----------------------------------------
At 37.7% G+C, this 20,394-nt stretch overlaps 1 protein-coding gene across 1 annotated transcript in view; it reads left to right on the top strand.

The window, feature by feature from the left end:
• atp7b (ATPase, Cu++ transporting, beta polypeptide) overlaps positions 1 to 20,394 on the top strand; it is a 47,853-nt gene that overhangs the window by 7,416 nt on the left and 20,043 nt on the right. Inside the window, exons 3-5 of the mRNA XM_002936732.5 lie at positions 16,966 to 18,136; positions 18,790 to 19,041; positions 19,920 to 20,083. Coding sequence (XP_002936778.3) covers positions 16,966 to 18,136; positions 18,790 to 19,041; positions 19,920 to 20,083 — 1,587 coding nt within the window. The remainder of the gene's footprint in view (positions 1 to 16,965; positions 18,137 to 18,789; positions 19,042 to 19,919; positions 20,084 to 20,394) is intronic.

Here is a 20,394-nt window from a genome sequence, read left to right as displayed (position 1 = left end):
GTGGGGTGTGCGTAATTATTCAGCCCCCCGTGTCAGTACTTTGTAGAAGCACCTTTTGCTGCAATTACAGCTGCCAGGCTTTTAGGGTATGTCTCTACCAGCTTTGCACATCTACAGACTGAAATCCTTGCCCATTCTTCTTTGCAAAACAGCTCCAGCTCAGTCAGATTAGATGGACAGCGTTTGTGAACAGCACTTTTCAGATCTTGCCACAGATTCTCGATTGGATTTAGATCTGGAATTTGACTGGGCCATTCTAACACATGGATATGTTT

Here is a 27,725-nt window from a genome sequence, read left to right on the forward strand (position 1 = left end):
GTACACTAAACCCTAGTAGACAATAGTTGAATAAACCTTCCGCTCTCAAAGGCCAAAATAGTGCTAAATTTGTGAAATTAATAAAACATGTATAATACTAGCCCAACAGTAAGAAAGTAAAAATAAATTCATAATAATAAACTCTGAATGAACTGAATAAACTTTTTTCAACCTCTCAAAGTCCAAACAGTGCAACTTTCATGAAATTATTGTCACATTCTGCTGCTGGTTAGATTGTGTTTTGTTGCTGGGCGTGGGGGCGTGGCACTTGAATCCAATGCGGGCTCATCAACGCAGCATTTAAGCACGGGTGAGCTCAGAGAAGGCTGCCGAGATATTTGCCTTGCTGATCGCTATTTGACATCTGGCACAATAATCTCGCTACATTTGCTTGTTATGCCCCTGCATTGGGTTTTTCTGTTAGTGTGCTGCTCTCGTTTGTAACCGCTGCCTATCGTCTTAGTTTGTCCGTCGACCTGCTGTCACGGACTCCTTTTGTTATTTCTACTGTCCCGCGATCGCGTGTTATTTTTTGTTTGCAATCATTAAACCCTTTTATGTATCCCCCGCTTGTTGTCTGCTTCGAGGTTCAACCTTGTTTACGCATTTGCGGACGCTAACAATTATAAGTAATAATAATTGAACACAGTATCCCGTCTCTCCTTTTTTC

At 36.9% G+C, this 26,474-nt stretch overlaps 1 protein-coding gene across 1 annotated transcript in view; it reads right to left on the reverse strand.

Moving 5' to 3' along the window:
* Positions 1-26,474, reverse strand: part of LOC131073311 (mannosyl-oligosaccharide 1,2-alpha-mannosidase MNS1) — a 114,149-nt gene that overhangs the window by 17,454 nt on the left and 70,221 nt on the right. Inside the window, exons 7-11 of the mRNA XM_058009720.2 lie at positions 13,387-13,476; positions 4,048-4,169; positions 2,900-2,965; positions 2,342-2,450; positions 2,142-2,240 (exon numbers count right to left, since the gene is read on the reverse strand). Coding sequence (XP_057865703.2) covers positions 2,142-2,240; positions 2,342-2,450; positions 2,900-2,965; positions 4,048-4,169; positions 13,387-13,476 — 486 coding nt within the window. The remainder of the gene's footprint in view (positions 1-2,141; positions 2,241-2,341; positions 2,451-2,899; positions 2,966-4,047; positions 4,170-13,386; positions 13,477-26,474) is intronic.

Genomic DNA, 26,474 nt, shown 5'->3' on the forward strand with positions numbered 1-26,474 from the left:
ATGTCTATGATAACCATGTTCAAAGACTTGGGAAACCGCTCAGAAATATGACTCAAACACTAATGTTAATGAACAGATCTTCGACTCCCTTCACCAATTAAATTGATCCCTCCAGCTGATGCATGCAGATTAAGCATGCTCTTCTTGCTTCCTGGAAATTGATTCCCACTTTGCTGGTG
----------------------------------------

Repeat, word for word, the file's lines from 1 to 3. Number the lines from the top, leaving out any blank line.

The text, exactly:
At 37.7% G+C, this 20,394-nt stretch overlaps 1 protein-coding gene across 1 annotated transcript in view; it reads left to right on the top strand.

The window, feature by feature from the left end:
• atp7b (ATPase, Cu++ transporting, beta polypeptide) overlaps positions 1 to 20,394 on the top strand; it is a 47,853-nt gene that overhangs the window by 7,416 nt on the left and 20,043 nt on the right. Inside the window, exons 3-5 of the mRNA XM_002936732.5 lie at positions 16,966 to 18,136; positions 18,790 to 19,041; positions 19,920 to 20,083. Coding sequence (XP_002936778.3) covers positions 16,966 to 18,136; positions 18,790 to 19,041; positions 19,920 to 20,083 — 1,587 coding nt within the window. The remainder of the gene's footprint in view (positions 1 to 16,965; positions 18,137 to 18,789; positions 19,042 to 19,919; positions 20,084 to 20,394) is intronic.